Figure 6. Shear force versus stirrup strains for beams of series CW Series CO: Series CO showed the largest increase in shear capacity compared to the other series studied in this research. In beam CO1, the reference beam, the first diagonal shear crack was observed at a total load of about 90 kN. As the load increased, more shear cracks appeared throughout the shear span. When the total load reached 145 kN, the corresponding shear force peaked and remained constant thereafter at about 48 kN, while the total load increased to its peak of 220 kN. The relatively large amounts of top and bottom longitudinal steel reinforcement (D=32 mm) kept the beam as one piece until total damage of concrete occurred. In beam CO2, strengthened with CFRP strips, the first diagonal shear crack was observed at a load approximately 140 kN. Failure occurred at the total load of 265 kN due to debonding of the CFRP strips over the main shear crack. The applied shear force at ultimate was 88 KN, an 83% increase in shear capacity over the reference beam CO1. The maximum local vertical CFRP strain at beam failure was 0.0047 mm/mm. Experimental results in terms of applied shear force versus mid-span deflection for beams of series CO are shown in Fig. 7. Beam CO3, which was strengthened with CFRP continuous U-wrap, failed by CFRP debonding at a total load of 330 kN. The applied shear force at ultimate was 113 kN, a 135% increase in shear capacity over the reference beam CO1. In this beam, longitudinal cracks were observed on the top side of the beam before failure just as it was observed in beam CW2.

CO1 CO2 CO3

35

Figure 7. Shear force versus mid-span deflection for beams of series CO The applied shear force versus vertical CFRP strain for beam CO3 is shown in Fig. 8. The maximum vertical strain in CFRP was about 0.0037 mm/mm. The strain gauges sg1, sg2, and sg3 were located at mid-height at distances of 175, 300, and 425 mm from the face of the middle support, respectively.

120 100 80 60 40 20 0 0 1 2 3 4 Vertical CFRPstrain (mm/m) sg1 sg2 sg3 5

Figure 8. Measured vertical CFRP strain for beam CO3 Series CF: The failure mode of beam CF1 was shear compression. Failure occurred at total load of 268 kN with a corresponding applied shear force of 93 kN. The use of continuous U-wrap oriented at 900 in beam CF2 caused a change in the final failure mode from shear to flexural. The recorded load at failure was 337 kN corresponding to a shear force of 119 kN, showing an increase of 28% over the reference beam CF1. Fig. 9 shows the experimental results of series CF in terms of shear force versus mid-span deflection. The maximum total applied load achieved by CF3 was 394 kN and the corresponding shear force was 131 kN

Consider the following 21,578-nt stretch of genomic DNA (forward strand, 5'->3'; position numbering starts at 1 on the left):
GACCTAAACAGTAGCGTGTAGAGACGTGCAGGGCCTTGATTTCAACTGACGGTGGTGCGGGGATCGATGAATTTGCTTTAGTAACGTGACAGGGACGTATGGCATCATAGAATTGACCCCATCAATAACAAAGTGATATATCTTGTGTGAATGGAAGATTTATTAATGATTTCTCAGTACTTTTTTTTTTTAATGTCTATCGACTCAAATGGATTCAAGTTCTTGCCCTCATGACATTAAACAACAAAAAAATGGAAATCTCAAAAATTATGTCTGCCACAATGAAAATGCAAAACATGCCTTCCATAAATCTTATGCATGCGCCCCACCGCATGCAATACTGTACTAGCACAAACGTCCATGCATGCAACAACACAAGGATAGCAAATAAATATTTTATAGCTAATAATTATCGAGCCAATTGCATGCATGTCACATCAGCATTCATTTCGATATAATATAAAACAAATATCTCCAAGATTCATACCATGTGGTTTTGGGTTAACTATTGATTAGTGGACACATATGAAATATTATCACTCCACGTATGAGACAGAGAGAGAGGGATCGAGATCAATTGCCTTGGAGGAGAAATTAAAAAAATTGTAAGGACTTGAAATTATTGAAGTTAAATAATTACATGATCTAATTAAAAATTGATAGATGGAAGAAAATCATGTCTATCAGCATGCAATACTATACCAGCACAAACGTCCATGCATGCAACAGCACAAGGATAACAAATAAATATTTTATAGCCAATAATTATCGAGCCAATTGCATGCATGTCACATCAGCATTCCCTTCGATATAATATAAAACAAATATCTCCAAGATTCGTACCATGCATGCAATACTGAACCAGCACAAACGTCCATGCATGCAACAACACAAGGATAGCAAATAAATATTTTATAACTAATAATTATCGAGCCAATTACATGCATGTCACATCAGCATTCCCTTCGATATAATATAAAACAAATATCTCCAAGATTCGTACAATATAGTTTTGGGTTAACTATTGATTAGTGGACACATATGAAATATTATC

with increase of 40 and 10% over CF1 and CF2, respectively. The final failure was controlled by flexure. In beam CF4, flexural failure occurred at an applied load of 400 kN corresponding to a shear force of 140 kN. By comparing to the reference beam CF1, the capacity was increased by 50 percent. In addition, a large non-linear phase was recorded showing a notable increment in ductility.

160 140 Shear force (kN) 120 100 80 60 40 20 0 0 5 10 15 20 25 Mid-span deflection (mm)

CF1 CF2

CF3 CF4

30

35

DESIGN APPROACH The design approach for computing the contribution of externally bonded CFRP reinforcement to the shear capacity of RC beams, in ACI Code format, was proposed in a previous research study (3). The model addressed the two possible failure mechanisms of CFRP reinforcement (either CFRP fracture or debonding). Furthermore, two limits on the contribution of CFRP shear reinforcement were proposed, the first limit was set to control the shear crack width and loss of aggregate interlock and the second to preclude web crushing. Also, the concrete strength and CFRP wrapping schemes were incorporated as design parameters. At first, the average bond strength and the effective bond length at CFRP debonding were based on work by Maeda et al.(5). Later, experimental and analytical results from Miller (6) modified the model by Maeda et al. and proposed new equations to predict the effective bond length and the ultimate load at CFRP debonding. Even though both models seemed to yield similar results in terms of ultimate load, the later has been adopted (4). Moreover, the design approach was extended to provide the shear design algorithms in Eurocode format in addition to ACI format.